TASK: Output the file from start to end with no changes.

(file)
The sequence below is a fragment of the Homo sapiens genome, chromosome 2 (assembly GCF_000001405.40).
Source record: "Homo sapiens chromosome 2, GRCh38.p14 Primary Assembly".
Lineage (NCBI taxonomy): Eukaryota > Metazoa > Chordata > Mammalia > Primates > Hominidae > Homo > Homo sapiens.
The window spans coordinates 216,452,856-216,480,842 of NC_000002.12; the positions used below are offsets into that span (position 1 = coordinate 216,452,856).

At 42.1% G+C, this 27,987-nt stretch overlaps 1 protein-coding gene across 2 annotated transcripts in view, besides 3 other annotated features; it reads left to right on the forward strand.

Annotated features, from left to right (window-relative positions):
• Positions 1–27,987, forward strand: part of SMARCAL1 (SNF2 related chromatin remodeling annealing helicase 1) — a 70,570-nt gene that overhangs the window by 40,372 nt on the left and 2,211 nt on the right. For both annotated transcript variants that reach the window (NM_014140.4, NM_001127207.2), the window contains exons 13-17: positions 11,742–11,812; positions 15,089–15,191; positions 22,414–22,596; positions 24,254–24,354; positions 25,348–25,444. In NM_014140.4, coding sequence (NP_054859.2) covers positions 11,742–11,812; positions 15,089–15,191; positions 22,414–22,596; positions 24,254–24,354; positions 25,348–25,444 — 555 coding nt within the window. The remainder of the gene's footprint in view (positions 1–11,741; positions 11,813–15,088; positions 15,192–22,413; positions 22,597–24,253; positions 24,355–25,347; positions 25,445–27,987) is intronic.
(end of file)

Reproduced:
The sequence below is a fragment of the Homo sapiens genome, chromosome 2 (assembly GCF_000001405.40).
Source record: "Homo sapiens chromosome 2, GRCh38.p14 Primary Assembly".
Lineage (NCBI taxonomy): Eukaryota > Metazoa > Chordata > Mammalia > Primates > Hominidae > Homo > Homo sapiens.
The window spans coordinates 216,452,856-216,480,842 of NC_000002.12; the positions used below are offsets into that span (position 1 = coordinate 216,452,856).

At 42.1% G+C, this 27,987-nt stretch overlaps 1 protein-coding gene across 2 annotated transcripts in view, besides 3 other annotated features; it reads left to right on the forward strand.

Annotated features, from left to right (window-relative positions):
• Positions 1–27,987, forward strand: part of SMARCAL1 (SNF2 related chromatin remodeling annealing helicase 1) — a 70,570-nt gene that overhangs the window by 40,372 nt on the left and 2,211 nt on the right. For both annotated transcript variants that reach the window (NM_014140.4, NM_001127207.2), the window contains exons 13-17: positions 11,742–11,812; positions 15,089–15,191; positions 22,414–22,596; positions 24,254–24,354; positions 25,348–25,444. In NM_014140.4, coding sequence (NP_054859.2) covers positions 11,742–11,812; positions 15,089–15,191; positions 22,414–22,596; positions 24,254–24,354; positions 25,348–25,444 — 555 coding nt within the window. The remainder of the gene's footprint in view (positions 1–11,741; positions 11,813–15,088; positions 15,192–22,413; positions 22,597–24,253; positions 24,355–25,347; positions 25,445–27,987) is intronic.